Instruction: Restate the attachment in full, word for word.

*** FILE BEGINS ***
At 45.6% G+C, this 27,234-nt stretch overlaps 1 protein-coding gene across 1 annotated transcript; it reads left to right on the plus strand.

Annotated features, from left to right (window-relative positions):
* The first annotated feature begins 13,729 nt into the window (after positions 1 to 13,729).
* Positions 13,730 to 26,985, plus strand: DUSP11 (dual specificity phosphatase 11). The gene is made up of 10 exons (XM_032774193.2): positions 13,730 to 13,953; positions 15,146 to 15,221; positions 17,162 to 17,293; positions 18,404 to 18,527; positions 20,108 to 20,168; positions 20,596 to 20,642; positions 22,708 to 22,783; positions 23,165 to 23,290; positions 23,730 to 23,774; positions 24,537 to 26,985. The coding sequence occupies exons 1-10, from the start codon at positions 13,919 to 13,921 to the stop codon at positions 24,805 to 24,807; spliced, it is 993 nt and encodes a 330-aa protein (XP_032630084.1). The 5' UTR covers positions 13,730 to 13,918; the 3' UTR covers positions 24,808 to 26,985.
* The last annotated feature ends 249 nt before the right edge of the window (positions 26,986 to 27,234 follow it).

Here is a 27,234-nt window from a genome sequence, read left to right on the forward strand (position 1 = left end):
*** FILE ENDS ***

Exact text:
At 45.6% G+C, this 27,234-nt stretch overlaps 1 protein-coding gene across 1 annotated transcript; it reads left to right on the plus strand.

Annotated features, from left to right (window-relative positions):
* The first annotated feature begins 13,729 nt into the window (after positions 1 to 13,729).
* Positions 13,730 to 26,985, plus strand: DUSP11 (dual specificity phosphatase 11). The gene is made up of 10 exons (XM_032774193.2): positions 13,730 to 13,953; positions 15,146 to 15,221; positions 17,162 to 17,293; positions 18,404 to 18,527; positions 20,108 to 20,168; positions 20,596 to 20,642; positions 22,708 to 22,783; positions 23,165 to 23,290; positions 23,730 to 23,774; positions 24,537 to 26,985. The coding sequence occupies exons 1-10, from the start codon at positions 13,919 to 13,921 to the stop codon at positions 24,805 to 24,807; spliced, it is 993 nt and encodes a 330-aa protein (XP_032630084.1). The 5' UTR covers positions 13,730 to 13,918; the 3' UTR covers positions 24,808 to 26,985.
* The last annotated feature ends 249 nt before the right edge of the window (positions 26,986 to 27,234 follow it).

Here is a 27,234-nt window from a genome sequence, read left to right on the forward strand (position 1 = left end):